Take a Deep Breath and Cut the Mouse in Half

Answers: Take a Deep Breath and Cut the Mouse in Half

I have two new kittens and I want to add whole prey foods to their diet. I purchased some frozen mice, which I thawed out and gave to them. They went wild over the mice, but only played with them. How do I get the kittens to take the next step and actually eat the mice?
 
I do have an answer for you, but you're not going to like it.
 
Kittens, like many predatory animals, have to be taught to hunt, kill and eat their prey. They know some of it by instinct, as demonstrated by your kittens. They knew that the mouse was something good, hence their enthusiasm, but they hadn't been taught what to do next. If they had been taught by their mother, she would have brought them freshly killed prey and shown them that it was good to eat. They would see her eating it and done the same. They learn by being copy cats.
 
Unfortunately, your kittens missed that lesson, so all they know is the play part. You are going to have to step in as the teacher. No, I'm not saying you need to eat the mouse! Just get them started. Here's the part you're not going to like. Take a partially defrosted mouse and a pair of poultry shears, take a deep breath, and … cut the mouse in half. They need to get the smell and the taste of a little blood to let them understand that this is food. Just try not to have nightmares about this later.
 
To get your kittens, or your adult cats, started on whole prey such as mice or chicks, you may need to employ tactics like this until they get used to the idea. Other members report needing to expose some of the inside of chicks they feed their cats by cutting through the skin. The things we do for our furry best friends!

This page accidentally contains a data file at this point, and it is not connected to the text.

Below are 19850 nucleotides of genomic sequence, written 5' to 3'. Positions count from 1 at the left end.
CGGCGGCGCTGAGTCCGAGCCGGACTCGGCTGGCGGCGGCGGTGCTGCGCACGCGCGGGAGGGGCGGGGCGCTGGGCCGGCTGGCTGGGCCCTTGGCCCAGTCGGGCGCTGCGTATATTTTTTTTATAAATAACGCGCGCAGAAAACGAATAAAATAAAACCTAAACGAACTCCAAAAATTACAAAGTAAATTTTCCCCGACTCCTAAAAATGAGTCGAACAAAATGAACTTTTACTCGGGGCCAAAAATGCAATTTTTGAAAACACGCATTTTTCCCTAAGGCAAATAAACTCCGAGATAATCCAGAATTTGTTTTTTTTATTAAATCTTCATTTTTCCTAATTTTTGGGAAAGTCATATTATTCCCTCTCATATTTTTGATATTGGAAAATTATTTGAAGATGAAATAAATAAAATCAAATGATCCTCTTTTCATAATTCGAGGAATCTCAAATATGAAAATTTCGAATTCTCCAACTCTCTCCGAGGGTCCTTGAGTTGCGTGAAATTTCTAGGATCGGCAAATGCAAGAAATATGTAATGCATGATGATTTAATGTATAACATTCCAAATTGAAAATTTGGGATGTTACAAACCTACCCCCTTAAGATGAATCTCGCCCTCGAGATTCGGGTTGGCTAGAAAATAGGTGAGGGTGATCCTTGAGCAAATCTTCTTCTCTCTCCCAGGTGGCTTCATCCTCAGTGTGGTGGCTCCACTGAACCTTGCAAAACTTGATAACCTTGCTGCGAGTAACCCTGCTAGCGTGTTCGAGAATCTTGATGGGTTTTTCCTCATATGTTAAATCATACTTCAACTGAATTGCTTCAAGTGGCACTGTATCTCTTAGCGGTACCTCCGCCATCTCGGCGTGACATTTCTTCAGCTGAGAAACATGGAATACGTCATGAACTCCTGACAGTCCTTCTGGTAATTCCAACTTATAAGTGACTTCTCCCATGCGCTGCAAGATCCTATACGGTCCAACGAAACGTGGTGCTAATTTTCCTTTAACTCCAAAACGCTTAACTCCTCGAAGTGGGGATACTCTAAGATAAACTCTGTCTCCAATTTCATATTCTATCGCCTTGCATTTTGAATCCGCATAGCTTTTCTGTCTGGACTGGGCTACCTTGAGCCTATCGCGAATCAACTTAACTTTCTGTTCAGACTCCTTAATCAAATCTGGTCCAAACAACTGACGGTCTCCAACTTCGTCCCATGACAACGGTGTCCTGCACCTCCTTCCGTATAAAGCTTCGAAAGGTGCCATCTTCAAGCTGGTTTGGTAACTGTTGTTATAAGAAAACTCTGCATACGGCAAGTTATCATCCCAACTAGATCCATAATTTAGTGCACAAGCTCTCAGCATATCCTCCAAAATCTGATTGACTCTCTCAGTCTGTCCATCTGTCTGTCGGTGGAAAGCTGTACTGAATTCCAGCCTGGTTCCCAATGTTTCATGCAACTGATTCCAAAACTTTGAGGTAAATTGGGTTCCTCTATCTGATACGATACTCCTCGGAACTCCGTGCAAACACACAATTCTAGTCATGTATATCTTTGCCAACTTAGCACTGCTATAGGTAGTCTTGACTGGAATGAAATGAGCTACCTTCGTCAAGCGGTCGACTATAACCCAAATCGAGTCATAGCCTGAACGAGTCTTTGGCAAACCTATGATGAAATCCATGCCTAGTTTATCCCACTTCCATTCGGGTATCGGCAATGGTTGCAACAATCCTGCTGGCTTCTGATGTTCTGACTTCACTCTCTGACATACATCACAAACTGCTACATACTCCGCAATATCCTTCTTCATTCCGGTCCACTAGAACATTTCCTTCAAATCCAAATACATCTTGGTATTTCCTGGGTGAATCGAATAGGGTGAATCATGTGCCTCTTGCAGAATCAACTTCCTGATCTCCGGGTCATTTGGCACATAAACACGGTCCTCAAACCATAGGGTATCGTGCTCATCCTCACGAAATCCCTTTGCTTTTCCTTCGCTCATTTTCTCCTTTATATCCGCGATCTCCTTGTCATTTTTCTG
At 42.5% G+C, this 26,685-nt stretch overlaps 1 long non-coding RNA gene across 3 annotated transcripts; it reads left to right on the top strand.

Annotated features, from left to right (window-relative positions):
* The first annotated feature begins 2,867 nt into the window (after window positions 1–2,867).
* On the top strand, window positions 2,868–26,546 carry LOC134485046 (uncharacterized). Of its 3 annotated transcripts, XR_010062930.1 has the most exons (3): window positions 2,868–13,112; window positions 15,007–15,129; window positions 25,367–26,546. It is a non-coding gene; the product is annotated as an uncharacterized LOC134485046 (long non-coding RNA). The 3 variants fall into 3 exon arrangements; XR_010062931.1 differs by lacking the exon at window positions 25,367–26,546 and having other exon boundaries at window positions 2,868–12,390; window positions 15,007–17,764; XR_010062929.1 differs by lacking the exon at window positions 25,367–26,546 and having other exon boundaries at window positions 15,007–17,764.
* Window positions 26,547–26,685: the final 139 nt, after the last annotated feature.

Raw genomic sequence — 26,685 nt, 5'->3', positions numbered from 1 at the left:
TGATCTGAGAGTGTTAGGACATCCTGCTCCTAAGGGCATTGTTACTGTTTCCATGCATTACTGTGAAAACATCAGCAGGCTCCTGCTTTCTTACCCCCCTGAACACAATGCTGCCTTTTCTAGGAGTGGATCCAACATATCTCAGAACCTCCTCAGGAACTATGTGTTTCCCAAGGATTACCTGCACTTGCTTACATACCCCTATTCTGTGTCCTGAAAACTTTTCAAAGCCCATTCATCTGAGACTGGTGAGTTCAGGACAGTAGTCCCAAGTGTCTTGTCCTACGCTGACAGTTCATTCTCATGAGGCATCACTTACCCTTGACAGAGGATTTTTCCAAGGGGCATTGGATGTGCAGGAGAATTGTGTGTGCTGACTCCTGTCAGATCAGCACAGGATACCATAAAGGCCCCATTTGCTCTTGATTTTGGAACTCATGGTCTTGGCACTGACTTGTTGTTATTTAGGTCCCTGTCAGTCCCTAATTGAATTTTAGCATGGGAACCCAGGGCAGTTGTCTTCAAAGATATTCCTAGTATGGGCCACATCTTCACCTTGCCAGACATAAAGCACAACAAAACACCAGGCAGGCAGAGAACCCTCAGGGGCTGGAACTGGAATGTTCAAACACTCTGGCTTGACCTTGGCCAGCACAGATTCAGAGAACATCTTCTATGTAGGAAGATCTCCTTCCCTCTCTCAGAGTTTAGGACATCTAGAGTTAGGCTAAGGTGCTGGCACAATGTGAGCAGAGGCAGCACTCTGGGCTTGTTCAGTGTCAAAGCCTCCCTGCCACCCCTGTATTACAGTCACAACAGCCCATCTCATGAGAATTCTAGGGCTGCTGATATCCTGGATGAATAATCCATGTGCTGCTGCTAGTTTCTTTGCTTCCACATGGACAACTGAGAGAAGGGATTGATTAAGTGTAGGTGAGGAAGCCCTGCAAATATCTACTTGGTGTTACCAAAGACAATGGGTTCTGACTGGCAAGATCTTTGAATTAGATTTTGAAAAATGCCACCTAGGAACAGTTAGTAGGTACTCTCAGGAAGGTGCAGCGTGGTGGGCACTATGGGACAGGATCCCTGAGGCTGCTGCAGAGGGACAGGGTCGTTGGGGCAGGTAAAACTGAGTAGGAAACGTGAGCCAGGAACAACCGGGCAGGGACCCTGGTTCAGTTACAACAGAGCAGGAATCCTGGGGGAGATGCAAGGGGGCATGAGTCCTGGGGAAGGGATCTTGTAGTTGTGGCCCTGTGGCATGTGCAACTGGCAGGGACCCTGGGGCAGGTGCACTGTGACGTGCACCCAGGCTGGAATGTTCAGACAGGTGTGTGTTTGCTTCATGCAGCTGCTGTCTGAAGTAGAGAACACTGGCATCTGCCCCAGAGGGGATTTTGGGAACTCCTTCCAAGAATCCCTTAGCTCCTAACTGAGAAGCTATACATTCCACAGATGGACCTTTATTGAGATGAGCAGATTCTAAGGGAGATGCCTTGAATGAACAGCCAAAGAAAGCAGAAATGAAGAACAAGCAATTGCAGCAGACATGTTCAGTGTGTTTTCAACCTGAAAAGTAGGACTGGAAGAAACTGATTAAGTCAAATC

Update: Our reader reports back that he took a deep breath, cut the mice in half, and it worked spectacularly. He said "It awoke something in them and they are now, crazy-eyed, tearing up the house." The kittens learned the lesson right away and happily ate the mice. After playing with them a bit first, of course.
 
Note: Feline Nutrition provides feline health and nutrition information as a public service. Diagnosis and treatment of specific conditions should always be in consultation with your own veterinarian. Feline Nutrition disclaims all warranties and liability related to the veterinary advice and information provided on this site.
 
If you have a question, please send it to cbf0aff701f4f5ccb1fcf0f8fb03fec9f0fd0206f40102cff5f4fbf8fdf4fd040301f803f8fefdf5fe04fdf3f003f8fefdbdfe01f6b1cdf0fd0206f40102cff5f4fbf8fdf4fd040301f803f8fefdf5fe04fdf3f003f8fefdbdfe01f6cbbef0cdbd IsnXC1wy2tpWLjTUDlRScdMugrYk11 caesar This page part is protected against spam bots and web crawlers. In order to be displayed you need to enable Javascript in your browser, and then reload the page. While we cannot answer questions individually, if your question would be helpful to others, we may post it in Answers.
 
Margaret Gates is the founder the Feline Nutrition Foundation.
FelineNutrition Are raw meat diets ok for cats with kidney problems? Find out in Lyn Thomson's great Answer. https://t.co/ZTsx2lVhvT
9hreplyretweetfavorite
FelineNutrition Cats may not need fiber, but a wild diet has elements that act like fiber. Find out more. https://t.co/8CPUPXsnIT
11hreplyretweetfavorite
FelineNutrition Color Cats Book Two! Kitty adult coloring book by Feline Nutrition founder Margaret Gates. https://t.co/GjEeEysz0y https://t.co/FVkbJrhrvq
13hreplyretweetfavorite
FelineNutrition Does most of the meat you buy go to the pets in your household? It does in ours. https://t.co/aiNw2VylII

Home

Nutrition

Health

Answers

One Page Guides

Features

Blogs

Membership

Feline Nutrition Foundation

Media/Press

About

Resource Center